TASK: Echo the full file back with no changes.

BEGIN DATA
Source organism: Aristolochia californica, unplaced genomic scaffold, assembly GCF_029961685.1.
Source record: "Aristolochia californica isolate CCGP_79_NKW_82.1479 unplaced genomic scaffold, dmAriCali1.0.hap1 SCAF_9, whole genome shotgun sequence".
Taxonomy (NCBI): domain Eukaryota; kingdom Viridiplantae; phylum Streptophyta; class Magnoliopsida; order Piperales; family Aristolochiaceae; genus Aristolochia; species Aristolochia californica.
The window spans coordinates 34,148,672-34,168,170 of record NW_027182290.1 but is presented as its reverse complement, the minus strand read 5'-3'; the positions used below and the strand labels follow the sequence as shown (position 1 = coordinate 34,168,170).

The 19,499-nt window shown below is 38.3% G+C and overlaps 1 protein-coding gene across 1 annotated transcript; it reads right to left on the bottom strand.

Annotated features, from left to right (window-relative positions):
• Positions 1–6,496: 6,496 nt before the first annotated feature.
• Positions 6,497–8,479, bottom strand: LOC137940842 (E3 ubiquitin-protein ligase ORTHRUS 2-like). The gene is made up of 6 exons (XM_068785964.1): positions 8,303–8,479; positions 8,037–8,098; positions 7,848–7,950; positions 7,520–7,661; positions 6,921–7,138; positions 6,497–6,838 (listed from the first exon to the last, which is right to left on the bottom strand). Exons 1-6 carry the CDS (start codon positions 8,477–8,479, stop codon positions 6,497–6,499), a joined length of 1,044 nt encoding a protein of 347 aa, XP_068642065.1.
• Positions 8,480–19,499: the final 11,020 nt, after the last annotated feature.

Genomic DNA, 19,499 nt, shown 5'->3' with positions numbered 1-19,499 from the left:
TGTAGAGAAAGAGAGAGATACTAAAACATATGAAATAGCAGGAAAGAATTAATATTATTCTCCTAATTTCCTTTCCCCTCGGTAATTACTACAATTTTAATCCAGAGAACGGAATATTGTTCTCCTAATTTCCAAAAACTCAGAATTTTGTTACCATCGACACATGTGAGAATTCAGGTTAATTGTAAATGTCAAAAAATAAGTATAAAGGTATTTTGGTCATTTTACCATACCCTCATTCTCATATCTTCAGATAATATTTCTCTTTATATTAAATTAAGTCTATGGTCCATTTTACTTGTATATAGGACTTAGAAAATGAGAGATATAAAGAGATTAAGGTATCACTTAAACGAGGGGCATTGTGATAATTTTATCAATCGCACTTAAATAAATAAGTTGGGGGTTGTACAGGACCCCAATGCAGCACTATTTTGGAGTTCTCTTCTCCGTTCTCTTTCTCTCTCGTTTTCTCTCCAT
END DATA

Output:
Source organism: Aristolochia californica, unplaced genomic scaffold, assembly GCF_029961685.1.
Source record: "Aristolochia californica isolate CCGP_79_NKW_82.1479 unplaced genomic scaffold, dmAriCali1.0.hap1 SCAF_9, whole genome shotgun sequence".
Taxonomy (NCBI): domain Eukaryota; kingdom Viridiplantae; phylum Streptophyta; class Magnoliopsida; order Piperales; family Aristolochiaceae; genus Aristolochia; species Aristolochia californica.
The window spans coordinates 34,148,672-34,168,170 of record NW_027182290.1 but is presented as its reverse complement, the minus strand read 5'-3'; the positions used below and the strand labels follow the sequence as shown (position 1 = coordinate 34,168,170).

The 19,499-nt window shown below is 38.3% G+C and overlaps 1 protein-coding gene across 1 annotated transcript; it reads right to left on the bottom strand.

Annotated features, from left to right (window-relative positions):
• Positions 1–6,496: 6,496 nt before the first annotated feature.
• Positions 6,497–8,479, bottom strand: LOC137940842 (E3 ubiquitin-protein ligase ORTHRUS 2-like). The gene is made up of 6 exons (XM_068785964.1): positions 8,303–8,479; positions 8,037–8,098; positions 7,848–7,950; positions 7,520–7,661; positions 6,921–7,138; positions 6,497–6,838 (listed from the first exon to the last, which is right to left on the bottom strand). Exons 1-6 carry the CDS (start codon positions 8,477–8,479, stop codon positions 6,497–6,499), a joined length of 1,044 nt encoding a protein of 347 aa, XP_068642065.1.
• Positions 8,480–19,499: the final 11,020 nt, after the last annotated feature.

Genomic DNA, 19,499 nt, shown 5'->3' with positions numbered 1-19,499 from the left:
TGTAGAGAAAGAGAGAGATACTAAAACATATGAAATAGCAGGAAAGAATTAATATTATTCTCCTAATTTCCTTTCCCCTCGGTAATTACTACAATTTTAATCCAGAGAACGGAATATTGTTCTCCTAATTTCCAAAAACTCAGAATTTTGTTACCATCGACACATGTGAGAATTCAGGTTAATTGTAAATGTCAAAAAATAAGTATAAAGGTATTTTGGTCATTTTACCATACCCTCATTCTCATATCTTCAGATAATATTTCTCTTTATATTAAATTAAGTCTATGGTCCATTTTACTTGTATATAGGACTTAGAAAATGAGAGATATAAAGAGATTAAGGTATCACTTAAACGAGGGGCATTGTGATAATTTTATCAATCGCACTTAAATAAATAAGTTGGGGGTTGTACAGGACCCCAATGCAGCACTATTTTGGAGTTCTCTTCTCCGTTCTCTTTCTCTCTCGTTTTCTCTCCAT